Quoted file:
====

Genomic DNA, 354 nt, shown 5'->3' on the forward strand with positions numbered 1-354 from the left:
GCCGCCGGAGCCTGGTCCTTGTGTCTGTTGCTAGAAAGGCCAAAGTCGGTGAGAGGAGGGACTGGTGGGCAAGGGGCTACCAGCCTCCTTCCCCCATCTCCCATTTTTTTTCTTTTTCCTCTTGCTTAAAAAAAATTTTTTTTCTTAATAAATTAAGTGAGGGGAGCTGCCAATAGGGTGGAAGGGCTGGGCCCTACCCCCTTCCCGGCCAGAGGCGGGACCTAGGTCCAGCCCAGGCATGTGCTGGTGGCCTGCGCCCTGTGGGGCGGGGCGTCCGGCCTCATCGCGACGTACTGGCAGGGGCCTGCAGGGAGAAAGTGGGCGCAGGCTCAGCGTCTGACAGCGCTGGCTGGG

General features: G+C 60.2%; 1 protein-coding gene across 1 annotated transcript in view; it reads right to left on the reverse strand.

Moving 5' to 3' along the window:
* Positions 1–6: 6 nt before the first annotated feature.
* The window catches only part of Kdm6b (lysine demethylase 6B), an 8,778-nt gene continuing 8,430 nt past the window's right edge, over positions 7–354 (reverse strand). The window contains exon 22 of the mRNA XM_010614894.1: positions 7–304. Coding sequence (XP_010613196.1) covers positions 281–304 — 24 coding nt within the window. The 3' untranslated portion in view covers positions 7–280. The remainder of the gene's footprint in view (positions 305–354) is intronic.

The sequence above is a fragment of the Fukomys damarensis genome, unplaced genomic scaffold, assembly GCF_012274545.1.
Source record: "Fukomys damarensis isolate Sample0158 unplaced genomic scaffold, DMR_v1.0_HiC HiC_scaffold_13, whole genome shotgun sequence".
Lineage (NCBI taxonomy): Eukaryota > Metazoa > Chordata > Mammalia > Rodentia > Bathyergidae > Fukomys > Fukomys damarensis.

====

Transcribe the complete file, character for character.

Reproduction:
Genomic DNA, 354 nt, shown 5'->3' on the forward strand with positions numbered 1-354 from the left:
GCCGCCGGAGCCTGGTCCTTGTGTCTGTTGCTAGAAAGGCCAAAGTCGGTGAGAGGAGGGACTGGTGGGCAAGGGGCTACCAGCCTCCTTCCCCCATCTCCCATTTTTTTTCTTTTTCCTCTTGCTTAAAAAAAATTTTTTTTCTTAATAAATTAAGTGAGGGGAGCTGCCAATAGGGTGGAAGGGCTGGGCCCTACCCCCTTCCCGGCCAGAGGCGGGACCTAGGTCCAGCCCAGGCATGTGCTGGTGGCCTGCGCCCTGTGGGGCGGGGCGTCCGGCCTCATCGCGACGTACTGGCAGGGGCCTGCAGGGAGAAAGTGGGCGCAGGCTCAGCGTCTGACAGCGCTGGCTGGG

General features: G+C 60.2%; 1 protein-coding gene across 1 annotated transcript in view; it reads right to left on the reverse strand.

Moving 5' to 3' along the window:
* Positions 1–6: 6 nt before the first annotated feature.
* The window catches only part of Kdm6b (lysine demethylase 6B), an 8,778-nt gene continuing 8,430 nt past the window's right edge, over positions 7–354 (reverse strand). The window contains exon 22 of the mRNA XM_010614894.1: positions 7–304. Coding sequence (XP_010613196.1) covers positions 281–304 — 24 coding nt within the window. The 3' untranslated portion in view covers positions 7–280. The remainder of the gene's footprint in view (positions 305–354) is intronic.

The sequence above is a fragment of the Fukomys damarensis genome, unplaced genomic scaffold, assembly GCF_012274545.1.
Source record: "Fukomys damarensis isolate Sample0158 unplaced genomic scaffold, DMR_v1.0_HiC HiC_scaffold_13, whole genome shotgun sequence".
Lineage (NCBI taxonomy): Eukaryota > Metazoa > Chordata > Mammalia > Rodentia > Bathyergidae > Fukomys > Fukomys damarensis.